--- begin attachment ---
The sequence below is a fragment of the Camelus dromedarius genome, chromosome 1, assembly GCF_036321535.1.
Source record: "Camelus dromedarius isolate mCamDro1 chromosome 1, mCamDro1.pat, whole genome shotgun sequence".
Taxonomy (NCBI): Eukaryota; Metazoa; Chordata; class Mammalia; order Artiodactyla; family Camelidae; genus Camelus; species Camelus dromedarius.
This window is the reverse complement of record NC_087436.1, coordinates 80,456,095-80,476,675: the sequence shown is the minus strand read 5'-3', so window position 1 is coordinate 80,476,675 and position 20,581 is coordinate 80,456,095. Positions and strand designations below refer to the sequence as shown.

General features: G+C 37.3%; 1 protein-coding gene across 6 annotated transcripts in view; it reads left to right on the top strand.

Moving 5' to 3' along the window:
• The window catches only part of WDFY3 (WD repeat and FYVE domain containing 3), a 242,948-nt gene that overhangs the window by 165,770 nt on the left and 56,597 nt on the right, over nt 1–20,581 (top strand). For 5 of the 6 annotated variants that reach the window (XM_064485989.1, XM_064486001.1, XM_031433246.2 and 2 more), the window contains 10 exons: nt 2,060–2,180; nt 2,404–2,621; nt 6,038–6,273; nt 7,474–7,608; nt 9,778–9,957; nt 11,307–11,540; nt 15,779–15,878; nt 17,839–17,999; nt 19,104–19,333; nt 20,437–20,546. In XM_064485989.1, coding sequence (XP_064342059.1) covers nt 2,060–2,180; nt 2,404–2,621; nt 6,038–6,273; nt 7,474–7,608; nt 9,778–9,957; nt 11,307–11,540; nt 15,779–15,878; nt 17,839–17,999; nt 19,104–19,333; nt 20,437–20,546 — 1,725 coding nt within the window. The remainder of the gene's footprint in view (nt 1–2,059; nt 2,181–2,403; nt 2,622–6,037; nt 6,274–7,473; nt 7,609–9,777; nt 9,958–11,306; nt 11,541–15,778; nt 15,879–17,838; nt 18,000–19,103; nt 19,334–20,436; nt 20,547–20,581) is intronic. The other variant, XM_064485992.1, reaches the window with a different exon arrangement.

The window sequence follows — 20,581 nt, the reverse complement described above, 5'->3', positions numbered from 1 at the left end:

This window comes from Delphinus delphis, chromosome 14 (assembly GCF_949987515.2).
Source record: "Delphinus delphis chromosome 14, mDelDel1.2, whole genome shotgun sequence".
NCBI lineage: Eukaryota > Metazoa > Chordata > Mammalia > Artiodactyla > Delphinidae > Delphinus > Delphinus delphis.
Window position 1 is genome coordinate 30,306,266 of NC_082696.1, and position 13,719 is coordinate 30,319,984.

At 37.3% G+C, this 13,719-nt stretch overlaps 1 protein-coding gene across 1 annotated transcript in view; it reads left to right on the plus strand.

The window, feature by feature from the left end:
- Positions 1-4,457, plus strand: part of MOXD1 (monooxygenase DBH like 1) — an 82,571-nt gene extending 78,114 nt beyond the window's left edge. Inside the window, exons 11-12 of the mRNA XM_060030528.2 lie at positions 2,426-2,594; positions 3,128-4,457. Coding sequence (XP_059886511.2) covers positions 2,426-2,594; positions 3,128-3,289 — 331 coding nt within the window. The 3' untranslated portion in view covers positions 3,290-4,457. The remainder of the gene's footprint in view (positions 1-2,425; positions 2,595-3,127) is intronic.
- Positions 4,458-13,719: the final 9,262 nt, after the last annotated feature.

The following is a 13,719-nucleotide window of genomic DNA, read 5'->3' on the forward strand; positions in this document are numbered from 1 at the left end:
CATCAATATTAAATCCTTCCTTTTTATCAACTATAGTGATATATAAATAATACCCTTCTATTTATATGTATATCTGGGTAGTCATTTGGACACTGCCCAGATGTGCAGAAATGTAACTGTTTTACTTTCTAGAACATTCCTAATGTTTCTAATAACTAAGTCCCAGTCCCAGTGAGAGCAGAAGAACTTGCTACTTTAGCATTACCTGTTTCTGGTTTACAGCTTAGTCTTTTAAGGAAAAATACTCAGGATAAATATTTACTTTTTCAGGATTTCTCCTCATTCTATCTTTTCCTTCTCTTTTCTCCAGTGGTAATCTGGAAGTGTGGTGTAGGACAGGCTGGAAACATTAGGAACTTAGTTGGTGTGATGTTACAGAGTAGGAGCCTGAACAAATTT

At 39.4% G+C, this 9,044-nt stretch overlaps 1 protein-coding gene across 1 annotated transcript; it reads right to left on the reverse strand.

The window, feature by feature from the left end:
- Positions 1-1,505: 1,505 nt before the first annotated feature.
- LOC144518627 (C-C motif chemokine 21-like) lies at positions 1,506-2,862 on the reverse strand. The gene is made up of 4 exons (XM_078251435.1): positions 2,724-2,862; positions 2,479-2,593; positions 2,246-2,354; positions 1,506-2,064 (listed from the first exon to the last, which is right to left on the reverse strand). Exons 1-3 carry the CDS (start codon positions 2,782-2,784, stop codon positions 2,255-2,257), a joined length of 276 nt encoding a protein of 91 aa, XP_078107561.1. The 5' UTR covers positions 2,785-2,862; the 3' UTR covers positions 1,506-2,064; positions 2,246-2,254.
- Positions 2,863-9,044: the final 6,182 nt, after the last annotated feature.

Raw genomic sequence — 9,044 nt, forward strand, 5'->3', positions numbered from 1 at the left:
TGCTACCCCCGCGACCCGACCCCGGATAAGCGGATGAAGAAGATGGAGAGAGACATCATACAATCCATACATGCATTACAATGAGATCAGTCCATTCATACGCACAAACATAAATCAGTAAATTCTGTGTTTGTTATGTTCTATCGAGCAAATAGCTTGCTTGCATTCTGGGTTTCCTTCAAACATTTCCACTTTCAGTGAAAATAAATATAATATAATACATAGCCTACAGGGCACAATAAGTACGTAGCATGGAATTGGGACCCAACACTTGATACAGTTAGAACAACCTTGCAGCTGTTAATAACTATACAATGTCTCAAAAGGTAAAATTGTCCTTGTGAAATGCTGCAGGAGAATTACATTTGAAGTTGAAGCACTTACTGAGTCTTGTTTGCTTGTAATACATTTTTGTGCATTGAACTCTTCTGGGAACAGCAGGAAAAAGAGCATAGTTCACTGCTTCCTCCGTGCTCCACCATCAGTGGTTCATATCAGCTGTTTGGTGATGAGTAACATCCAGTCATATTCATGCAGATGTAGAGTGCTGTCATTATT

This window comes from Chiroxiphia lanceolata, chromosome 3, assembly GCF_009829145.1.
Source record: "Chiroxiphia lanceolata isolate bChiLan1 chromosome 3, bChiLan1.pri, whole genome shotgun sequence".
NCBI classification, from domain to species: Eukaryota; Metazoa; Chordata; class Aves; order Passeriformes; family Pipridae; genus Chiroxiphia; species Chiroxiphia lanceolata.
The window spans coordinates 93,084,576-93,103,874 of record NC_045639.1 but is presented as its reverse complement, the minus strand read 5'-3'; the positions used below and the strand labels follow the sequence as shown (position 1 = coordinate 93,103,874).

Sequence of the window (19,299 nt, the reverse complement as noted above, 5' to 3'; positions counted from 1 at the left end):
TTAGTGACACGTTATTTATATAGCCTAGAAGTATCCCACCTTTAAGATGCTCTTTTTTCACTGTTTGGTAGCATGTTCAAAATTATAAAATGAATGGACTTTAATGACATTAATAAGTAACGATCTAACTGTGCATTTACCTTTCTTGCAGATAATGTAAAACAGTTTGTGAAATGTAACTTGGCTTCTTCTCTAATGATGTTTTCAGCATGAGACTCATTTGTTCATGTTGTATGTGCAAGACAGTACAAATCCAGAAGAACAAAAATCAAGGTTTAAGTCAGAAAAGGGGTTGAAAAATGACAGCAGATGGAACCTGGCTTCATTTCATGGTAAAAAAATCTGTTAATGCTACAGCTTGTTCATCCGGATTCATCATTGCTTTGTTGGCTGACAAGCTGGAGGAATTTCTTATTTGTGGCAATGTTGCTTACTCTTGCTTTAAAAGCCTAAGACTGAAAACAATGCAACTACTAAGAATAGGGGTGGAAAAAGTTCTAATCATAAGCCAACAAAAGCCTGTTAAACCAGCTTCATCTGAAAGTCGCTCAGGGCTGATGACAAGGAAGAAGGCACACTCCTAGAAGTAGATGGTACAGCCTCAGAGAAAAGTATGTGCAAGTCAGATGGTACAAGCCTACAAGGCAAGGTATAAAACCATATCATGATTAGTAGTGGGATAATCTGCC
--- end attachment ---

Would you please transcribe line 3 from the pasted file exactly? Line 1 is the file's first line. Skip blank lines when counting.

Taxonomy (NCBI): Eukaryota; Metazoa; Chordata; class Mammalia; order Artiodactyla; family Camelidae; genus Camelus; species Camelus dromedarius.